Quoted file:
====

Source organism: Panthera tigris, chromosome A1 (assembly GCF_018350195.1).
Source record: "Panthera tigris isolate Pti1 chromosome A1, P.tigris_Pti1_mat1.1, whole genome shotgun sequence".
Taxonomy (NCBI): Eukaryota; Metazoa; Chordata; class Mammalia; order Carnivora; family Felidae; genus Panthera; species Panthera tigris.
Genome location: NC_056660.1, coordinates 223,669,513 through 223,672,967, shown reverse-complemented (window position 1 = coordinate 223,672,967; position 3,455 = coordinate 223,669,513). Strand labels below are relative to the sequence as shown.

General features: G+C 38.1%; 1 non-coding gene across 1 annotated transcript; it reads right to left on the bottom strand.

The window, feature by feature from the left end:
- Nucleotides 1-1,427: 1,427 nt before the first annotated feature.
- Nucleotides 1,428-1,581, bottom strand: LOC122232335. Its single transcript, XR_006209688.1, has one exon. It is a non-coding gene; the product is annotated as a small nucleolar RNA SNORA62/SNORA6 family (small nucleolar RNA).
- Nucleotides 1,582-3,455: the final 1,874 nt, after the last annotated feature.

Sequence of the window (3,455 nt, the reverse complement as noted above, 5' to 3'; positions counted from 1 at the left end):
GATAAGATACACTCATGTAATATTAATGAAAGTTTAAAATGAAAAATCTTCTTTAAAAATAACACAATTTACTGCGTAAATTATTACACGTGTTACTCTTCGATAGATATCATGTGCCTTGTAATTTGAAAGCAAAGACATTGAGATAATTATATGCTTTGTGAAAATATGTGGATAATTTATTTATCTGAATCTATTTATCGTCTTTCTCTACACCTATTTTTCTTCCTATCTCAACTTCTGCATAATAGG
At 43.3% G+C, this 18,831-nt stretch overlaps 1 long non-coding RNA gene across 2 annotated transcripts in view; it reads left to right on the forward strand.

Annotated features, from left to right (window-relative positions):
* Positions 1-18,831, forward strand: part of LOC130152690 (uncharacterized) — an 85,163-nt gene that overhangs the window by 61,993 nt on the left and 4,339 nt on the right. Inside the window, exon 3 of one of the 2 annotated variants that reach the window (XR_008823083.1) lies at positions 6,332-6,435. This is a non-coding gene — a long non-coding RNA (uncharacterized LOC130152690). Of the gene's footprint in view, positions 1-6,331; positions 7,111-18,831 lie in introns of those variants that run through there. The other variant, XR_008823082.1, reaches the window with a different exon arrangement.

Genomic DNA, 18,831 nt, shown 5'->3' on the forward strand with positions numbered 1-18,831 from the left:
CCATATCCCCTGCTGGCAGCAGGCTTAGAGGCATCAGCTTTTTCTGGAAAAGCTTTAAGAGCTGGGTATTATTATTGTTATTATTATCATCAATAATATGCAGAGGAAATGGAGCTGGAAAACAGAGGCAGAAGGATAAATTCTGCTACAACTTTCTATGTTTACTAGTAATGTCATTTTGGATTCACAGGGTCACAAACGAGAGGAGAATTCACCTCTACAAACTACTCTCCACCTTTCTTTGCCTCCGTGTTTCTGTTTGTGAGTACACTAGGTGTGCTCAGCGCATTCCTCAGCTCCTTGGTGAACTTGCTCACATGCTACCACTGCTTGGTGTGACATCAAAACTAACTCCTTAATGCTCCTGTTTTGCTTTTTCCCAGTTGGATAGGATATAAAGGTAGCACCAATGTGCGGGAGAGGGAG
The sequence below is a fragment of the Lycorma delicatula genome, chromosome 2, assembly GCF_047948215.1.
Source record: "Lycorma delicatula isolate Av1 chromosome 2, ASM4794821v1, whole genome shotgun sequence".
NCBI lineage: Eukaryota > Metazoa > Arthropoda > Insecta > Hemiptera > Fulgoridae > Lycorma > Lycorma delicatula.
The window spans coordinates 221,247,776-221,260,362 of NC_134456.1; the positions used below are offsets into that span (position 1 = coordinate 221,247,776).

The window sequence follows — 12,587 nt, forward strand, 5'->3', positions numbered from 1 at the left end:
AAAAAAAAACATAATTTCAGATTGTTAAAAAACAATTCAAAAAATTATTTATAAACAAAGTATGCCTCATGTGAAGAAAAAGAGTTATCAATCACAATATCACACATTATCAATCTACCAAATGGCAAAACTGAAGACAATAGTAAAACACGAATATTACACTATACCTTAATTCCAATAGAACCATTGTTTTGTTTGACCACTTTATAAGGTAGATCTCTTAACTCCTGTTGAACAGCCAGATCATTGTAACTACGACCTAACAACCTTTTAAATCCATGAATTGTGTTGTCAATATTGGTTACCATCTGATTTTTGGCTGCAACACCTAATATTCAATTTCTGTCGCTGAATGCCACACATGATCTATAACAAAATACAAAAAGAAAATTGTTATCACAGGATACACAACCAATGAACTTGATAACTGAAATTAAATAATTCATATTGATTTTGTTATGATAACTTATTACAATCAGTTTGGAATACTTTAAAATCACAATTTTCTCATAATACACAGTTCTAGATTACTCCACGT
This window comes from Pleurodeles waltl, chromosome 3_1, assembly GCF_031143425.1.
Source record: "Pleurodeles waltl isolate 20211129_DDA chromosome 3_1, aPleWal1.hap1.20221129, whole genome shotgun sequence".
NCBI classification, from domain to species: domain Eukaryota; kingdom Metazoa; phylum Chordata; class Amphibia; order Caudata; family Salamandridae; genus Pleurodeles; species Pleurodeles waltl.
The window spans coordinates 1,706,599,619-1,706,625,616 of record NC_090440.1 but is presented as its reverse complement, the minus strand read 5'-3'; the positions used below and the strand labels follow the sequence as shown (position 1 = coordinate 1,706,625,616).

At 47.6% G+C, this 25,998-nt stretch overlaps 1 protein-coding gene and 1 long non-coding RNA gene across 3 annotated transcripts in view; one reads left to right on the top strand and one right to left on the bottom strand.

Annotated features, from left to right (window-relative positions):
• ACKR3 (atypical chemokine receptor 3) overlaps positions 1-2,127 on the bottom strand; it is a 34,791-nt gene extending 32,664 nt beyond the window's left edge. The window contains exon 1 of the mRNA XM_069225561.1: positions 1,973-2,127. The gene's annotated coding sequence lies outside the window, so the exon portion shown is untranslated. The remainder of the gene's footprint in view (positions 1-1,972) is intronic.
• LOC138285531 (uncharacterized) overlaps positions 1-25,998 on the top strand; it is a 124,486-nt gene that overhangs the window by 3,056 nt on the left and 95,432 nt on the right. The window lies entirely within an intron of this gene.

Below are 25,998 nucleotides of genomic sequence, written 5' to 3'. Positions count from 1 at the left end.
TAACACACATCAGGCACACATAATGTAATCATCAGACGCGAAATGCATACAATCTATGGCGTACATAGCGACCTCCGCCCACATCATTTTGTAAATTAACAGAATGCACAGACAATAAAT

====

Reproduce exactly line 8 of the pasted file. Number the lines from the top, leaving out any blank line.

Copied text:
- Nucleotides 1,428-1,581, bottom strand: LOC122232335. Its single transcript, XR_006209688.1, has one exon. It is a non-coding gene; the product is annotated as a small nucleolar RNA SNORA62/SNORA6 family (small nucleolar RNA).